01 May 2018

Meet the Duchess of Sussex

If Prince Harry is created Duke of Sussex upon his marriage, as many people expect, his bride Meghan Markle would become the very first Duchess of Sussex. The title has only been created once before, for Prince Augustus Frederick, sixth son of King George III. While Augustus Frederick had two wives, neither of them was deemed worthy of a royal marriage and neither was allowed to use her husband's titles. (My, how things have changed.)  [UPDATE: 5/19/18 Harry was created Duke of Sussex, with the Scottish title Earl of Dunbarton and Northern Irish title Baron Killeen.]

Lady Augusta Murray
By August Grahl via Wikimedia Commons
Unlike most of his profligate brothers, Augustus Frederick married quite young. He was just 20 when he defied the Royal Marriages Act to wed Lady Augusta Murray. The couple had met while he was visiting Italy for his health; he suffered from asthma that had prevented him from partaking in a military career like his brothers. They secretly married in Rome in 1793. They married again, still without royal permission, after returning to London. Even though her father was an earl, Augusta was not considered a worthy consort for a prince. (Under these strictures, Prince Charles could not have married Lady Diana Spencer, never mind all of the royal brides since her.)

The following year, the king had the marriage annulled. However, Augusta, who was five years older than her prince, remained with him for eight years, sometimes living in London and sometimes in Berlin. They had two children, whom they named Augustus and Augusta for themselves. Like their mother, the children were not granted royal titles or status, and they had no claim upon their father's estate. They were given the surname d'Este after the Italian noble family from which both husband and wife could claim descent. Augustus Frederick was a bit of an absentee father, leaving Augusta primarily responsible fore the children. She was a clever woman, eventually gathering her motherly remedies into a book of cures. She also had keen literary interests, creating several "commonplace books" (like a pre-recording era mix tape) with excerpts from her favorite works. These books are now included in the Royal Archives.

Following the couple's official separation in 1801 (around the time of their daughter's birth), Augusta's books tended toward more melancholy themes of a wounded lover. It was only after leaving Augusta that Prince Augustus Frederick was granted the title of Duke of Sussex and an annual allowance of £12,000 with the expectation that he would marry properly the next time. Augusta was given custody of the children, a new surname of de Ameland and an income of £4,000 per annum.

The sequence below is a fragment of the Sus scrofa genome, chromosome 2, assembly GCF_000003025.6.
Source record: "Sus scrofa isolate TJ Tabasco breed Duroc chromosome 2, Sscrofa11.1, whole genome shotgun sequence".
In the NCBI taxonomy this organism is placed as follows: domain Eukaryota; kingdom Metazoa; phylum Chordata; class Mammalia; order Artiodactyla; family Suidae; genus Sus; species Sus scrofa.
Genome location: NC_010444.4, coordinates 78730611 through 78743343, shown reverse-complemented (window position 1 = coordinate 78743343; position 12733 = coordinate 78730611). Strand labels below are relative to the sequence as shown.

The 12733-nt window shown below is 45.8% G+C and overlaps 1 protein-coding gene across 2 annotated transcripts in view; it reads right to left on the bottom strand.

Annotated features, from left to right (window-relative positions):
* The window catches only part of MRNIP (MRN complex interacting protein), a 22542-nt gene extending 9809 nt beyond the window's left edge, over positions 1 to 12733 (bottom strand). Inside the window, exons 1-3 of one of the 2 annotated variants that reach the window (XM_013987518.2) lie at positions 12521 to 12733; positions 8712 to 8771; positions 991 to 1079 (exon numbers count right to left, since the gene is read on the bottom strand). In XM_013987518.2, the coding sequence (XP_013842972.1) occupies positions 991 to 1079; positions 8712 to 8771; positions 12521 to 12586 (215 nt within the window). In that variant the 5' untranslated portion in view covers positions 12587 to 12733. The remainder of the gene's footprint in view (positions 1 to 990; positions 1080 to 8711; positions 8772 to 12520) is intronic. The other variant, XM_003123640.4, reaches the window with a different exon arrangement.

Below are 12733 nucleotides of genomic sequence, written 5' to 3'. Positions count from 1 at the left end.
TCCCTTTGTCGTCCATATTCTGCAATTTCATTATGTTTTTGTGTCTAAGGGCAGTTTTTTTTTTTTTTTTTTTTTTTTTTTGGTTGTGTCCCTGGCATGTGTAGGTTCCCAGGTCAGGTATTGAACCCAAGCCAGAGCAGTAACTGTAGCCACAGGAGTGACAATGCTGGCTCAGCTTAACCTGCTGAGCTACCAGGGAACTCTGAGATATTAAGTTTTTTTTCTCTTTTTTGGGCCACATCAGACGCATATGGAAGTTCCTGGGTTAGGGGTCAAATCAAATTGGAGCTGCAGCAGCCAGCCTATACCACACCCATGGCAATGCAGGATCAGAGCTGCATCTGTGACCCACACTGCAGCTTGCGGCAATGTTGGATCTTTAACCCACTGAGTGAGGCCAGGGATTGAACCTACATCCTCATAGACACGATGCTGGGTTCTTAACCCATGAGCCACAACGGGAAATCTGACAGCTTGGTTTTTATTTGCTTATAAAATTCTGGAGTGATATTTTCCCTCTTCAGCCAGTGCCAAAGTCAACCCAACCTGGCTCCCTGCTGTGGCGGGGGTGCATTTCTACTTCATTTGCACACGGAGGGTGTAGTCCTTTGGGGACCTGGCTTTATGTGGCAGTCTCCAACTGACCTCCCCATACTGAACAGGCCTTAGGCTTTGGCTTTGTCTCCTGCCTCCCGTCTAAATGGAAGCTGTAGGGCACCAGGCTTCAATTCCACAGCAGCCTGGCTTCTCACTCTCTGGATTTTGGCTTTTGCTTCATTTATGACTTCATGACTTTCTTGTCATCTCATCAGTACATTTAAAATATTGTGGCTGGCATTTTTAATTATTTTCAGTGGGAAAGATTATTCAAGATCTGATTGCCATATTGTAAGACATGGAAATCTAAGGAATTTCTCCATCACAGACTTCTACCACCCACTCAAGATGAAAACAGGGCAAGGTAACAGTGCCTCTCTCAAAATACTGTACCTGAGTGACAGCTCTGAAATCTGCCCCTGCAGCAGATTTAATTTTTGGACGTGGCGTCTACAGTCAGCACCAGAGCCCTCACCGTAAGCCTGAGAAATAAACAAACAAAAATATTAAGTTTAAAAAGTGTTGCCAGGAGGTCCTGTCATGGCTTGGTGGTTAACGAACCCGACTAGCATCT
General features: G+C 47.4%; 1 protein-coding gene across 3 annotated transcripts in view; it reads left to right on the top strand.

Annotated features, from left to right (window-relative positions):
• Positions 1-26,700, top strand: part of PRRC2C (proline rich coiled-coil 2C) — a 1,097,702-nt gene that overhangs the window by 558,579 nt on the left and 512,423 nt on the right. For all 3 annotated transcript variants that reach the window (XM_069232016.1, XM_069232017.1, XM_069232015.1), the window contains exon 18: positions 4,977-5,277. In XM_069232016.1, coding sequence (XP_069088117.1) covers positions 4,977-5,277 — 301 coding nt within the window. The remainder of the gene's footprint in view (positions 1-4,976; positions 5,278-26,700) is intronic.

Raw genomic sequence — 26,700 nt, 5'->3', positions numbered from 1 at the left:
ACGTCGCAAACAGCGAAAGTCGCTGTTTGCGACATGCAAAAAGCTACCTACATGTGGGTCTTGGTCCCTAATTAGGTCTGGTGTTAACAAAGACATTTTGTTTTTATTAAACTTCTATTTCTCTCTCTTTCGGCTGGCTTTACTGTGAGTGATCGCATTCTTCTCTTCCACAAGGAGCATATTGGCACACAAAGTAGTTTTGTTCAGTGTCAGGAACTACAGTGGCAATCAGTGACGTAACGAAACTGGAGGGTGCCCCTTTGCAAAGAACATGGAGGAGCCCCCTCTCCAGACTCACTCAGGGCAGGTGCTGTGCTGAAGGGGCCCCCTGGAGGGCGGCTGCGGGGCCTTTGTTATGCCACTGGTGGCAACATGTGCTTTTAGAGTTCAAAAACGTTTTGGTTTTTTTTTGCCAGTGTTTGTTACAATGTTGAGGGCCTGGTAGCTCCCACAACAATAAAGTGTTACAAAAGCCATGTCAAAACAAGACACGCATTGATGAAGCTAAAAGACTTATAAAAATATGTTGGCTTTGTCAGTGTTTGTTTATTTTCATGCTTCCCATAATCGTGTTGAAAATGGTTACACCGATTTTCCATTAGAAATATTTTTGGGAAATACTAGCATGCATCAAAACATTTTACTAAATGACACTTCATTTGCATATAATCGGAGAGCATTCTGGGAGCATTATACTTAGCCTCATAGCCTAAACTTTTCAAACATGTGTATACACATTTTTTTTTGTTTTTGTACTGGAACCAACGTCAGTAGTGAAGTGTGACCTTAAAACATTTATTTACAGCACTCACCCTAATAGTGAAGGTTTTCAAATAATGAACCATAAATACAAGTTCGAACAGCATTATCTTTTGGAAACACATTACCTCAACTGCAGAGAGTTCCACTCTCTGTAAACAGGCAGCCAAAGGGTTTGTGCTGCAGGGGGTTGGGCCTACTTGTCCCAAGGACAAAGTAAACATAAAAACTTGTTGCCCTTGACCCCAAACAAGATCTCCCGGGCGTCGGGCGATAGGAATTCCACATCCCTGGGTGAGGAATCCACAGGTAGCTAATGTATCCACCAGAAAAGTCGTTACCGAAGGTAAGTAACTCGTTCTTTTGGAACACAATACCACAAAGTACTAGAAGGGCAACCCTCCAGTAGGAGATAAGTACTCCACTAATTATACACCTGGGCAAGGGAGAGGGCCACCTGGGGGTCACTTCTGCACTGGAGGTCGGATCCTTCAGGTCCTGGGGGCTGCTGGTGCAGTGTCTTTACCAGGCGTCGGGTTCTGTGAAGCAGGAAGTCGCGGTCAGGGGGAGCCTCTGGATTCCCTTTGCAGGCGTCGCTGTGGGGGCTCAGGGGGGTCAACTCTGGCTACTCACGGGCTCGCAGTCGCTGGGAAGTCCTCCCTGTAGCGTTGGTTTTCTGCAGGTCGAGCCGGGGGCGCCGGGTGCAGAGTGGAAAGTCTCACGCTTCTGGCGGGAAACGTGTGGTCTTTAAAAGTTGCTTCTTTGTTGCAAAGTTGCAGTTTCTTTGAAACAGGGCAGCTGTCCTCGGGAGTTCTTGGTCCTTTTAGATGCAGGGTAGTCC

Lady Cecelia Underwood
From the Royal Collection via Wikimedia Commons
Despite this settlement, Augustus Frederick did not marry again until after Augusta's death. He married Lady Cecilia Gore a year later in 1831. She was granted her mother's maiden name of Underwood to use rather than her paternal surname. The childless widow of Sir George Buggin, Cecilia was in her mid-40s when she married the Duke of Sussex so it is not surprising that they had no children. Like Augusta, Cecilia was the daughter of an earl and her marriage was not recognized as legal.

However, after Augustus Frederick's niece Victoria ascended the throne in 1837, things began to change. Victoria was fond of this uncle and she felt badly that his wife was not permitted to attend official occasions due to her low rank. With her inimitable style of making her own rules when necessary, Victoria created Cecelia the Duchess of Inverness in 1840 with the right to pass that titles to heirs of her body, although she had none.

The Duke passed away in 1843 and his wife, Her Grace The Duchess of Inverness survived him by 30 years, passing away in their apartment at Kensington Palace. They are buried together at Kensal Green Cemetery in London. His son, Augustus d'Este, unsuccessfully laid claim to the royal Dukedom of Sussex, but died just a few years after his father. He was posthumously diagnosed with multiple sclerosis 100 years later. He is also remembered for his support of aboriginal cultures around the world, most particularly the First Nations people of Canada.

The Duke's daughter, Augusta d'Este suffered like her father from asthma and died at age 64. A great property owner, she married Thomas Wilde 1st Baron Truro in her early 40s. The couple had no children, leaving the Sussex title with no claimants.

More about Lady Augusta Murray
Lady Augusta Murray on the Royal Collection's Georgian Papers Program

More about Lady Cecelia Underwood 1st Duchess of Inverness
Cecelia Underwood 1st Duchess of Inverness on Things that Catch My Eye

3 comments:

  1. Cheryl, do you have alternative ideas for Prince Harry's title?

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  2. I do, and I'm planning to write about them! I think Clarence is most likely.

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  3. Oh good! I look forward to that article. The only problem I see with Clarence is the preponderance of Cs - Cornwall, Cambridge, Clarence...

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